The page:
In early 2020, the United Nations characterized the situation in the English-speaking regions of Cameroon as a complex humanitarian emergency with 2.3 million people in need. This is a dramatic increase from 2019’s 160,000 persons in need of humanitarian assistance. Although estimates of persons killed as of 2019 by the UN stood at 3000 people, this number has since risen, and could today even be doubled or tripled. UNHCR estimates over 600,000 people have been internally displaced, and a further 60-70,000 refugees are seeking asylum in neighboring Nigeria.
UNICEF estimates that more than 855,000 children are out of school due to the conflict. The situation since has been worsened by the COVID-19 pandemic; an escalation of violent clashes; and continued human rights violations as well as the perpetration of many dehumanizing acts on the civilian population. As such:
-Alarmed by significant human rights abuses committed by both security forces and separatist armed groups in Cameroon—including summary or arbitrary killings, forced disappearances, torture, arbitrary detention, repression of fundamental rights, and violence against women and children, as cited in the Department of State 2019 Country Report on Human Rights Practices for Cameroon;
-Recognising the loss of thousands of human lives, massive destruction of
properties, and displacement of persons occasioned by the conflict;
-Considering the damage to livelihoods, disruption of peace and security to the entire Cameroonian nation and most especially within the North West and South West Regions (former British Southern Cameroons), the loss of human dignity, and:
• Four years of no schooling,
• Increased child and maternal mortality,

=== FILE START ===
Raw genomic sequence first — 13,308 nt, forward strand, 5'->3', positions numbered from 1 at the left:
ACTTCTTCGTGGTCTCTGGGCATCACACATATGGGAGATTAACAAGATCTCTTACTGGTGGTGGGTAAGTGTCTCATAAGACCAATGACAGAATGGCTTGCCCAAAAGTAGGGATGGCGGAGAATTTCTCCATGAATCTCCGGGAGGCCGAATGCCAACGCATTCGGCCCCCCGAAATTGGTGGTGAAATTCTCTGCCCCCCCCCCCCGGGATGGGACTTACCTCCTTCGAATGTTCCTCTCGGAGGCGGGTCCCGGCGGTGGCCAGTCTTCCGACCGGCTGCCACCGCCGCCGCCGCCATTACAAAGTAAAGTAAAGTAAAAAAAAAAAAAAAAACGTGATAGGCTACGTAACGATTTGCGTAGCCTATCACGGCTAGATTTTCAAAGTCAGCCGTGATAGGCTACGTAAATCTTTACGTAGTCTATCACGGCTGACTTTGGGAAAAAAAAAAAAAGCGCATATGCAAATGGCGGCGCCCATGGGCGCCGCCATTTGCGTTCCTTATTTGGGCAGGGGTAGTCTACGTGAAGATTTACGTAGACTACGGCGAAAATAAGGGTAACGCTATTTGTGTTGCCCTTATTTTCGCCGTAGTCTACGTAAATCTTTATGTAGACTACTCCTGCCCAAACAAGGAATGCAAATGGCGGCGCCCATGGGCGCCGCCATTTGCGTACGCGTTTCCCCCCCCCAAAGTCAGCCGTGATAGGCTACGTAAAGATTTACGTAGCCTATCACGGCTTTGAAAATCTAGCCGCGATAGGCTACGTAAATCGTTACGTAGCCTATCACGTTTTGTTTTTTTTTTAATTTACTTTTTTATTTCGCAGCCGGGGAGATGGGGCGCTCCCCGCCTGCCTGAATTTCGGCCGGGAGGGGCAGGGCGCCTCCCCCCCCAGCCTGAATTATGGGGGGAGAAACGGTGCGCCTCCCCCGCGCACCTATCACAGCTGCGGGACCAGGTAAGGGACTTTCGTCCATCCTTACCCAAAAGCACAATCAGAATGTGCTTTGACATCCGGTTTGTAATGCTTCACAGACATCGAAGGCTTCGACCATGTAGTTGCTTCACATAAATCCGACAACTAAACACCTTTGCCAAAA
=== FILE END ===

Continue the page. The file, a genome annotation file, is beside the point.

• Absence of primary health care,
• Increased food shortages and other basic necessities;
-Determined to encourage and engage parties to the conflict to arrive at a peaceful and lasting settlement through negotiations;
-Convinced that as women, we bear the brunt of this violent conflict irrespective of our historical background, cultural, linguistic and political affiliation;
-Focusing on the provisions of the United Nations Security Council Resolution UNSCR 1325 on Women, Peace and Security, and basing our call on the AU’s decade of ceasefire in Africa: Silencing the Guns in Africa 2020 as well as the UN Secretary General’s global call for a ceasefire and United Nations Security Council Resolution UNSCR 2532 on cessation of hostilities in the context of the COVID-19 pandemic;
We provide a thoughtful suggestion for stakeholders to engage in a ceasefire and eventual peace negotiations.
We, the women, urge parties to the conflict to:
Ø Respect human life and dignity and protect the population to stop the
alarming death toll.
Ø Cease all hostilities by all armed actors immediately. We expect all parties to announce a cessation of hostilities within the next 30 days.
Ø Sign a written ceasefire agreement by November 2020, with each party
clearly stating its commitment to making the process a success.
Ø Agree to a pilot ceasefire for six months, during which the parties improve their technical and security policies, with the contribution of civil society representatives. This agreement whose terms are borne out of a mutual respect for each faction must be binding on all parties with a
local/international monitoring committee, composed of at least 50% women
peacebuilders and religious women groups, put in place for follow up.
Ø Work toward a peace agreement and negotiation that is inclusive and sincere where all stakeholders, and not only those with political interest, are involved. A gender-balanced, inclusive commission should be set up to make the peace negotiation gender-responsive. Each faction should make provision for female participation of at least 50%, while civil society and other interest groups should also ensure gender balance for effective representation.
Ø Cooperate with all the humanitarian agencies in their efforts to provide relief and assistance to the ailing population.
Ø Form a think tank with members of the government of Cameroon and
separatists armed factions as well as civil society to serve as a monitoring
taskforce, aligned with other local/international bodies, to ensure all parties
respect the ceasefire. Local women peacebuilders and women leaders should be prioritized.
@South West North West Women Taskforce SNWOT
@Southern Cameroons European Women SCEW
@Christian Women Fellowship CWF (PCC)
@United Methodist Women Association in Cameroon UMWAC
@Cameroon Baptist Convention Women’s Department CBCWD